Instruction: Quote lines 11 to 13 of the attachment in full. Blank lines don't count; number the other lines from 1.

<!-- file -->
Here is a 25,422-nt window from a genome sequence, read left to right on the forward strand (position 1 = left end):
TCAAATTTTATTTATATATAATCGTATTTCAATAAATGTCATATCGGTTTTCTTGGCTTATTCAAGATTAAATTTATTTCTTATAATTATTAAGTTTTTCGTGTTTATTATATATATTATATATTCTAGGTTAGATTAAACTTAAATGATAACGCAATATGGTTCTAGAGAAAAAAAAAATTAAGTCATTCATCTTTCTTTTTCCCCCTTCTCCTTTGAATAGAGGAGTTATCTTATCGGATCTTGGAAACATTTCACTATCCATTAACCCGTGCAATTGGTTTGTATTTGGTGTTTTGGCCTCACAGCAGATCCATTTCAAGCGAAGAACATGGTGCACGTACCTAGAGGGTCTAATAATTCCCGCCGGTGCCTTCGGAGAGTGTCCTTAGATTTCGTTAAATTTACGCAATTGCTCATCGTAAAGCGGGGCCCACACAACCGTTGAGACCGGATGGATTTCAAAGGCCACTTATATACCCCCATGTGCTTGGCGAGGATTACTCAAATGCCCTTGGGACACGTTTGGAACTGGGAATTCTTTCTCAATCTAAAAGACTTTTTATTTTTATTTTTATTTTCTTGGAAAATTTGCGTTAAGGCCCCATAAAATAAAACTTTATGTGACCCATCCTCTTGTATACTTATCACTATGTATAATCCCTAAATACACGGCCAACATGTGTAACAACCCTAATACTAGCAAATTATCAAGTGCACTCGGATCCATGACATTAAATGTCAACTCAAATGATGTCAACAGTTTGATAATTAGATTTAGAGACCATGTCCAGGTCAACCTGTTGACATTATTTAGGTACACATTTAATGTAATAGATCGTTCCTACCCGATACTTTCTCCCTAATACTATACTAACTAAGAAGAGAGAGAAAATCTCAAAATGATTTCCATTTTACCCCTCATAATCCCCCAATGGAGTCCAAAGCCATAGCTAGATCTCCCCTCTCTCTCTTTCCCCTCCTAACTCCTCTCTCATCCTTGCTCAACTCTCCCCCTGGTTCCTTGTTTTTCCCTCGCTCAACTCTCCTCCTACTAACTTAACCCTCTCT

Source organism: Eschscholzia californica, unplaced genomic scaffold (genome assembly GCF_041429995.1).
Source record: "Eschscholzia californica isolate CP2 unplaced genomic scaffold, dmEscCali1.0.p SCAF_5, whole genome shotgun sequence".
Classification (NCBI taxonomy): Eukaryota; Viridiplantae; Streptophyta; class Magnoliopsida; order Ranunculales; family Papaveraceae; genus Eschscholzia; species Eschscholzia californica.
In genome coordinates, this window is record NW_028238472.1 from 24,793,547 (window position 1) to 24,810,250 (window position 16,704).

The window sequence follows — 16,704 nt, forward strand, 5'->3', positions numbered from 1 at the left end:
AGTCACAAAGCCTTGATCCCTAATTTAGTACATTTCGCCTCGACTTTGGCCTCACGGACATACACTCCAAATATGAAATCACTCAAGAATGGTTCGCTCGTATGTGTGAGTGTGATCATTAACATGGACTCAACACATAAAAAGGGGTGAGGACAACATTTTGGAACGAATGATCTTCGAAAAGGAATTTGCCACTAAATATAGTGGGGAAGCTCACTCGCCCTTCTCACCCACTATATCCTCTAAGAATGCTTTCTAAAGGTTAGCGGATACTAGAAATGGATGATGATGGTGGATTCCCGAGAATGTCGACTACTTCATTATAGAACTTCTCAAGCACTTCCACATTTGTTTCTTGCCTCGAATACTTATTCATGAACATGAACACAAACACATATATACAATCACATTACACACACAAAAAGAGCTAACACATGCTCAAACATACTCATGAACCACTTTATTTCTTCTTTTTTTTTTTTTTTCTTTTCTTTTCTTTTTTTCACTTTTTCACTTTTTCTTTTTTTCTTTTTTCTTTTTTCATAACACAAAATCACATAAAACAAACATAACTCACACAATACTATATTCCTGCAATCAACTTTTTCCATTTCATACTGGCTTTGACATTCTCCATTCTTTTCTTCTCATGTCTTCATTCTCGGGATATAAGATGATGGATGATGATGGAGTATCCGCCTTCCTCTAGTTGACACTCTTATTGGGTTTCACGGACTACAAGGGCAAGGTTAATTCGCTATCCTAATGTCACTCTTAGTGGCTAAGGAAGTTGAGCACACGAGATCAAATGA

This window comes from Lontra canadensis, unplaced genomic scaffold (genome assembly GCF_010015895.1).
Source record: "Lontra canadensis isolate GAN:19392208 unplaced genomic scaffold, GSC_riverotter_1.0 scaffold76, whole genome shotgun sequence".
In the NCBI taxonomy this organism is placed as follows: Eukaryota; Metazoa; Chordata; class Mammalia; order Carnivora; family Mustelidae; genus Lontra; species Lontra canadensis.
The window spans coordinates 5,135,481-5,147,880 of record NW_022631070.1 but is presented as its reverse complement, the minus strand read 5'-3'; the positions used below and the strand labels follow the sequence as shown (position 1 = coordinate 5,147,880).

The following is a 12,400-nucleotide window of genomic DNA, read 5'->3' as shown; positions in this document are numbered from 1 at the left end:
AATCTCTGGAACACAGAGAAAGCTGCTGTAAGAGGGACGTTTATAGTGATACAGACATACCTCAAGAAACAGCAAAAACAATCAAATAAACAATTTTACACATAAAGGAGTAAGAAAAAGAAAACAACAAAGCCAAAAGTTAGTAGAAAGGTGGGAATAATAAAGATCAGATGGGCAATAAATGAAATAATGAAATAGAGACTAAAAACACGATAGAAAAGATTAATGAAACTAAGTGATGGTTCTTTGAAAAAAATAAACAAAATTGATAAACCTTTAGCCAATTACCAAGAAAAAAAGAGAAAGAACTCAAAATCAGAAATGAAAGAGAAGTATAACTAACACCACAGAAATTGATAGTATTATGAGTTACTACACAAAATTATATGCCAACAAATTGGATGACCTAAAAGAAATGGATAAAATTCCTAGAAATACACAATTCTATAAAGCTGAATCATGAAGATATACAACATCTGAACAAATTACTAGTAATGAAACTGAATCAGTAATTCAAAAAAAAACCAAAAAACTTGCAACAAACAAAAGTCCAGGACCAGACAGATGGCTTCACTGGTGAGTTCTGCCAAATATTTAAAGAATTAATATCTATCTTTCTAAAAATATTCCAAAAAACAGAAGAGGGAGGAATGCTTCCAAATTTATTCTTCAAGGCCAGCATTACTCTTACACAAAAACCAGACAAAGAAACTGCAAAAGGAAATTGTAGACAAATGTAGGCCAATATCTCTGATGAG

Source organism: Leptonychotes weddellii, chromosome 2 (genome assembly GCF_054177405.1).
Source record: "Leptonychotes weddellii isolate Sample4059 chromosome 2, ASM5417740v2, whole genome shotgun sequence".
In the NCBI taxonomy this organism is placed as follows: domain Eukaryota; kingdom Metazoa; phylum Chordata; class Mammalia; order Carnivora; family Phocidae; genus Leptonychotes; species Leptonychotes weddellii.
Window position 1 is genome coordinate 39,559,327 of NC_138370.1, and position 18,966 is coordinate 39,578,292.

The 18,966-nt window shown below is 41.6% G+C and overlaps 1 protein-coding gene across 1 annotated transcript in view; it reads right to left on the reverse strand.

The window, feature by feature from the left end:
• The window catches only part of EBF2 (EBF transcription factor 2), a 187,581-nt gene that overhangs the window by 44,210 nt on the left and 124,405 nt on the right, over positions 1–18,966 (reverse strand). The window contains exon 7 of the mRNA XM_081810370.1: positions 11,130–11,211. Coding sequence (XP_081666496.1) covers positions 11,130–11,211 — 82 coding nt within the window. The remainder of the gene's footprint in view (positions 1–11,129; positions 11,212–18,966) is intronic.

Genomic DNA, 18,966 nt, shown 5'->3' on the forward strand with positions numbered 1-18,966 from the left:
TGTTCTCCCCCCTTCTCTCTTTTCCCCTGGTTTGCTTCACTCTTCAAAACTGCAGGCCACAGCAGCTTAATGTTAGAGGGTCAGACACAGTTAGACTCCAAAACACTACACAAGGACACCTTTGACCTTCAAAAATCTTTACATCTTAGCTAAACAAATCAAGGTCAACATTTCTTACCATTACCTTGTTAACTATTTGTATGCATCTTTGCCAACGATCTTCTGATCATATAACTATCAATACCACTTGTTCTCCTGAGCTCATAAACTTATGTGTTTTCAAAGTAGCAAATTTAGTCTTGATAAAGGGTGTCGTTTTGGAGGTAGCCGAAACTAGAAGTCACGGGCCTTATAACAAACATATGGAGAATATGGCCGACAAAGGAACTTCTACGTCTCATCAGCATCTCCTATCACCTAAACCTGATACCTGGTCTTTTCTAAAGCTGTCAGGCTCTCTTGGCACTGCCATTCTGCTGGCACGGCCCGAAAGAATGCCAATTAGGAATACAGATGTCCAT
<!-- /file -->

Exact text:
In the NCBI taxonomy this organism is placed as follows: Eukaryota; Metazoa; Chordata; class Mammalia; order Carnivora; family Mustelidae; genus Lontra; species Lontra canadensis.
The window spans coordinates 5,135,481-5,147,880 of record NW_022631070.1 but is presented as its reverse complement, the minus strand read 5'-3'; the positions used below and the strand labels follow the sequence as shown (position 1 = coordinate 5,147,880).

The following is a 12,400-nucleotide window of genomic DNA, read 5'->3' as shown; positions in this document are numbered from 1 at the left end: